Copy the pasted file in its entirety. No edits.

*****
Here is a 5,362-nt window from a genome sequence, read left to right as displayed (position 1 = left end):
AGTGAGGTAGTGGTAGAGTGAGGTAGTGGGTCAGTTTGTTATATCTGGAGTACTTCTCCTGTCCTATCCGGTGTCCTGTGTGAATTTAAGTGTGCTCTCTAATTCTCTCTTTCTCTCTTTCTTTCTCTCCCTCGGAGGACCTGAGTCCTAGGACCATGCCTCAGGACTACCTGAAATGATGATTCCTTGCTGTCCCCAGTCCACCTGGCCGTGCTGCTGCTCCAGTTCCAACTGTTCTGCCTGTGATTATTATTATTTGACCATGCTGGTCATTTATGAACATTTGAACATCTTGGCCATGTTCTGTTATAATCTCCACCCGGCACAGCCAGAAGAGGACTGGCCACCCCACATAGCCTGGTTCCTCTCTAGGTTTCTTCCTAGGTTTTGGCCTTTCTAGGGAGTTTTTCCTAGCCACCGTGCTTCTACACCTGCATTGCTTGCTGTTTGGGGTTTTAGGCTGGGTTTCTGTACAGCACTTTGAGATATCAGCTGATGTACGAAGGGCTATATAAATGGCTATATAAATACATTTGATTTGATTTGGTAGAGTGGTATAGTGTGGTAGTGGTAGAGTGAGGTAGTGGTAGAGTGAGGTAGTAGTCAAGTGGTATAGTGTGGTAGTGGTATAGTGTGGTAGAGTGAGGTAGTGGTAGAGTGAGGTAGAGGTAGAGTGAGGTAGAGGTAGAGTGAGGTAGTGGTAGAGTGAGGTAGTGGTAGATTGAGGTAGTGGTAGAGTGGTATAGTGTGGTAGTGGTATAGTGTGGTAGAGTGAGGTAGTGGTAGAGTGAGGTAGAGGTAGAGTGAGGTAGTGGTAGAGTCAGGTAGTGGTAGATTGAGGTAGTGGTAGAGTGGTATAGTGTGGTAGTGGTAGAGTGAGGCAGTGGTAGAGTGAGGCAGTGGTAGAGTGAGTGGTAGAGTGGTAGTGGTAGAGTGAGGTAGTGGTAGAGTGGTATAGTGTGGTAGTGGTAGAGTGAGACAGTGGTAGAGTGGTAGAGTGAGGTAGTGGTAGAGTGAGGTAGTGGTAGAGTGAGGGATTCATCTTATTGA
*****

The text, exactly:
Here is a 5,362-nt window from a genome sequence, read left to right as displayed (position 1 = left end):
AGTGAGGTAGTGGTAGAGTGAGGTAGTGGGTCAGTTTGTTATATCTGGAGTACTTCTCCTGTCCTATCCGGTGTCCTGTGTGAATTTAAGTGTGCTCTCTAATTCTCTCTTTCTCTCTTTCTTTCTCTCCCTCGGAGGACCTGAGTCCTAGGACCATGCCTCAGGACTACCTGAAATGATGATTCCTTGCTGTCCCCAGTCCACCTGGCCGTGCTGCTGCTCCAGTTCCAACTGTTCTGCCTGTGATTATTATTATTTGACCATGCTGGTCATTTATGAACATTTGAACATCTTGGCCATGTTCTGTTATAATCTCCACCCGGCACAGCCAGAAGAGGACTGGCCACCCCACATAGCCTGGTTCCTCTCTAGGTTTCTTCCTAGGTTTTGGCCTTTCTAGGGAGTTTTTCCTAGCCACCGTGCTTCTACACCTGCATTGCTTGCTGTTTGGGGTTTTAGGCTGGGTTTCTGTACAGCACTTTGAGATATCAGCTGATGTACGAAGGGCTATATAAATGGCTATATAAATACATTTGATTTGATTTGGTAGAGTGGTATAGTGTGGTAGTGGTAGAGTGAGGTAGTGGTAGAGTGAGGTAGTAGTCAAGTGGTATAGTGTGGTAGTGGTATAGTGTGGTAGAGTGAGGTAGTGGTAGAGTGAGGTAGAGGTAGAGTGAGGTAGAGGTAGAGTGAGGTAGTGGTAGAGTGAGGTAGTGGTAGATTGAGGTAGTGGTAGAGTGGTATAGTGTGGTAGTGGTATAGTGTGGTAGAGTGAGGTAGTGGTAGAGTGAGGTAGAGGTAGAGTGAGGTAGTGGTAGAGTCAGGTAGTGGTAGATTGAGGTAGTGGTAGAGTGGTATAGTGTGGTAGTGGTAGAGTGAGGCAGTGGTAGAGTGAGGCAGTGGTAGAGTGAGTGGTAGAGTGGTAGTGGTAGAGTGAGGTAGTGGTAGAGTGGTATAGTGTGGTAGTGGTAGAGTGAGACAGTGGTAGAGTGGTAGAGTGAGGTAGTGGTAGAGTGAGGTAGTGGTAGAGTGAGGGATTCATCTTATTGA